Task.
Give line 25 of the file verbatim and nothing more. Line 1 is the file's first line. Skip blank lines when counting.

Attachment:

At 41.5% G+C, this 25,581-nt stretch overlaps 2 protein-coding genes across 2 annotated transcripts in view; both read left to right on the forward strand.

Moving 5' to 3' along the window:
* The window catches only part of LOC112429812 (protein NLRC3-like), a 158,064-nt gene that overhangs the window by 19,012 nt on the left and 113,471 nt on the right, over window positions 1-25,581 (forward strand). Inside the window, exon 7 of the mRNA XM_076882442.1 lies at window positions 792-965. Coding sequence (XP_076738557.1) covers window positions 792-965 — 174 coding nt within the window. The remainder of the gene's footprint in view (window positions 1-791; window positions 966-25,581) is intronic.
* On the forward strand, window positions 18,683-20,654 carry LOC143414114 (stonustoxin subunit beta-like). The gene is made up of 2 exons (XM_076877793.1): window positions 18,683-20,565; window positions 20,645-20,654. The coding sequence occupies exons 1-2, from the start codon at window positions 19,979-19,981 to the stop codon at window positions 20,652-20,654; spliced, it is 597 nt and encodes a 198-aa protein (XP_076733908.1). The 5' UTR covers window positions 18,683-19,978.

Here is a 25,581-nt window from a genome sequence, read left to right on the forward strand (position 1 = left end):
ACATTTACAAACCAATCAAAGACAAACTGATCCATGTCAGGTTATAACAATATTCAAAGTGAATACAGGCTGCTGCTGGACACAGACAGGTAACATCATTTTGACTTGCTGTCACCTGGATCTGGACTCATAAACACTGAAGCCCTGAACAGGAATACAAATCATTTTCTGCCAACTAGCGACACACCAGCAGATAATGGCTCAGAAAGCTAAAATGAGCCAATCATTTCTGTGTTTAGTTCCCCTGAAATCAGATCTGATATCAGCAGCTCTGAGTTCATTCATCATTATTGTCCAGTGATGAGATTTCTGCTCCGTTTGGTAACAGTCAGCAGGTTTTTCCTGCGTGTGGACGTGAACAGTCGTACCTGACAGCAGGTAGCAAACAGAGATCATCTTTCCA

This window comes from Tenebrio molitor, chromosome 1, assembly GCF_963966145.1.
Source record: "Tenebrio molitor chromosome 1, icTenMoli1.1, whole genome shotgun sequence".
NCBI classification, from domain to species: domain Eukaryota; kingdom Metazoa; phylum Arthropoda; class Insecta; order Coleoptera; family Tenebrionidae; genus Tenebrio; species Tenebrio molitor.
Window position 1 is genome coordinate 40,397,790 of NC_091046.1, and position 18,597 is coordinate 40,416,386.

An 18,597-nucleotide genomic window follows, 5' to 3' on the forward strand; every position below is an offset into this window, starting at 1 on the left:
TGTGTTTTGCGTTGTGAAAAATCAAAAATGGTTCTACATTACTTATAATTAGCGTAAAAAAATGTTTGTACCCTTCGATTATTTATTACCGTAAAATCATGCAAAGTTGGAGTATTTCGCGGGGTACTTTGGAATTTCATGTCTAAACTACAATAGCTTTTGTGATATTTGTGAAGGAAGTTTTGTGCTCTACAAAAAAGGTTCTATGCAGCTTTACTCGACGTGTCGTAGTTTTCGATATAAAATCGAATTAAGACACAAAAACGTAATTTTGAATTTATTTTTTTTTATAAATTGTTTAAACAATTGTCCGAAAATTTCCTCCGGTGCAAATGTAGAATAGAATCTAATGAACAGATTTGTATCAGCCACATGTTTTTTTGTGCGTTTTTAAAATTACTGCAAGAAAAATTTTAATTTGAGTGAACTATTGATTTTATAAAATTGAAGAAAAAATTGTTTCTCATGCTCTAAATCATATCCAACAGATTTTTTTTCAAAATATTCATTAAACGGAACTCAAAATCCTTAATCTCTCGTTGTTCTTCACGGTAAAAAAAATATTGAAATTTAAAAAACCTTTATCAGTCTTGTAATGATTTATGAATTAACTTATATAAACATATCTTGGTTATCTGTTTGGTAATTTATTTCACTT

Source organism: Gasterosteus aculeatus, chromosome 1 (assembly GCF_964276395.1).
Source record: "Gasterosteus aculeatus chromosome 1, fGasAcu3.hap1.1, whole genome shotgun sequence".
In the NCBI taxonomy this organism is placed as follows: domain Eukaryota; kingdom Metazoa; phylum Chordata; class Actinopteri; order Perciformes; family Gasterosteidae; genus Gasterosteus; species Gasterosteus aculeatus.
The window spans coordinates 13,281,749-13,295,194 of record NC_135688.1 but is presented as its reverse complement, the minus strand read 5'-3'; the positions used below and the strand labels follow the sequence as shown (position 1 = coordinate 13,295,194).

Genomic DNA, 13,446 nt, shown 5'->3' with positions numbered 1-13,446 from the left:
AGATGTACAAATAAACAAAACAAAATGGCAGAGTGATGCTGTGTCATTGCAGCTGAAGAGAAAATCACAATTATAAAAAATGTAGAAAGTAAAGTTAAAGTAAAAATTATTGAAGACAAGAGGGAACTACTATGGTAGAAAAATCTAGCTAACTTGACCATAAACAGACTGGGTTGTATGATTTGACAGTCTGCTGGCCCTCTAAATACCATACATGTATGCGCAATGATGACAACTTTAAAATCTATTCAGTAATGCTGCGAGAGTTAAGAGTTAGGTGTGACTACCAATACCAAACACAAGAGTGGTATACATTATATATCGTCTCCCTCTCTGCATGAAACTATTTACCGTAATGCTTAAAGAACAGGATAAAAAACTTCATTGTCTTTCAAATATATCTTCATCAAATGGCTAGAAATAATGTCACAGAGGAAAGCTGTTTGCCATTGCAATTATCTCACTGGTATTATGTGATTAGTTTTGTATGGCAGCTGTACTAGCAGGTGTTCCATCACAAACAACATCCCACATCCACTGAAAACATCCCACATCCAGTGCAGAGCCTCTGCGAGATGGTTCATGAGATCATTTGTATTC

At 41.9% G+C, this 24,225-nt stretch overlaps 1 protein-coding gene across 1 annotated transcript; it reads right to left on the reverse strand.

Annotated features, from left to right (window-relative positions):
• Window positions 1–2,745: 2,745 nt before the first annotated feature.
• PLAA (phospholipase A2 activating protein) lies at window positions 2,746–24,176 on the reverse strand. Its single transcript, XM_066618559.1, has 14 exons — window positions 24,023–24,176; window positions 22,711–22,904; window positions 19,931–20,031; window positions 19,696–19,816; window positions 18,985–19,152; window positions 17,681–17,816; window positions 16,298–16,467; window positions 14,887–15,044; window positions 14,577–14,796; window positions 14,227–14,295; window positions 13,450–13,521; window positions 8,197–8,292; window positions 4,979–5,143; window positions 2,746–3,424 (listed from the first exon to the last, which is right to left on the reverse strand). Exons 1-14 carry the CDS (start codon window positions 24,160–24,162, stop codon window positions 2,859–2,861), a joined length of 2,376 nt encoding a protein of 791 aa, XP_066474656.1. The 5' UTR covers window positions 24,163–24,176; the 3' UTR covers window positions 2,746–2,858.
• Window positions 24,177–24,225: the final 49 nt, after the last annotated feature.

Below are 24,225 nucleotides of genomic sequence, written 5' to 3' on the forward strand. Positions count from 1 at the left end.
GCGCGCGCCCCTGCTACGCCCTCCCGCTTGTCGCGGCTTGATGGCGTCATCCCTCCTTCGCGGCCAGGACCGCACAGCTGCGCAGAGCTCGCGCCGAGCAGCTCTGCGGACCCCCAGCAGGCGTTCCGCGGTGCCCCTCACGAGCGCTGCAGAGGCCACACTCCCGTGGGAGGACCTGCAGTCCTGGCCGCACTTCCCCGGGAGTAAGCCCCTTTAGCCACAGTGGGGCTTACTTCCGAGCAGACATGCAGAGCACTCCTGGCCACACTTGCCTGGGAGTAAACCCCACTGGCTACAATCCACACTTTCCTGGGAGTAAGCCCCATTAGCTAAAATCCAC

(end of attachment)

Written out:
GCGCGCGCCCCTGCTACGCCCTCCCGCTTGTCGCGGCTTGATGGCGTCATCCCTCCTTCGCGGCCAGGACCGCACAGCTGCGCAGAGCTCGCGCCGAGCAGCTCTGCGGACCCCCAGCAGGCGTTCCGCGGTGCCCCTCACGAGCGCTGCAGAGGCCACACTCCCGTGGGAGGACCTGCAGTCCTGGCCGCACTTCCCCGGGAGTAAGCCCCTTTAGCCACAGTGGGGCTTACTTCCGAGCAGACATGCAGAGCACTCCTGGCCACACTTGCCTGGGAGTAAACCCCACTGGCTACAATCCACACTTTCCTGGGAGTAAGCCCCATTAGCTAAAATCCAC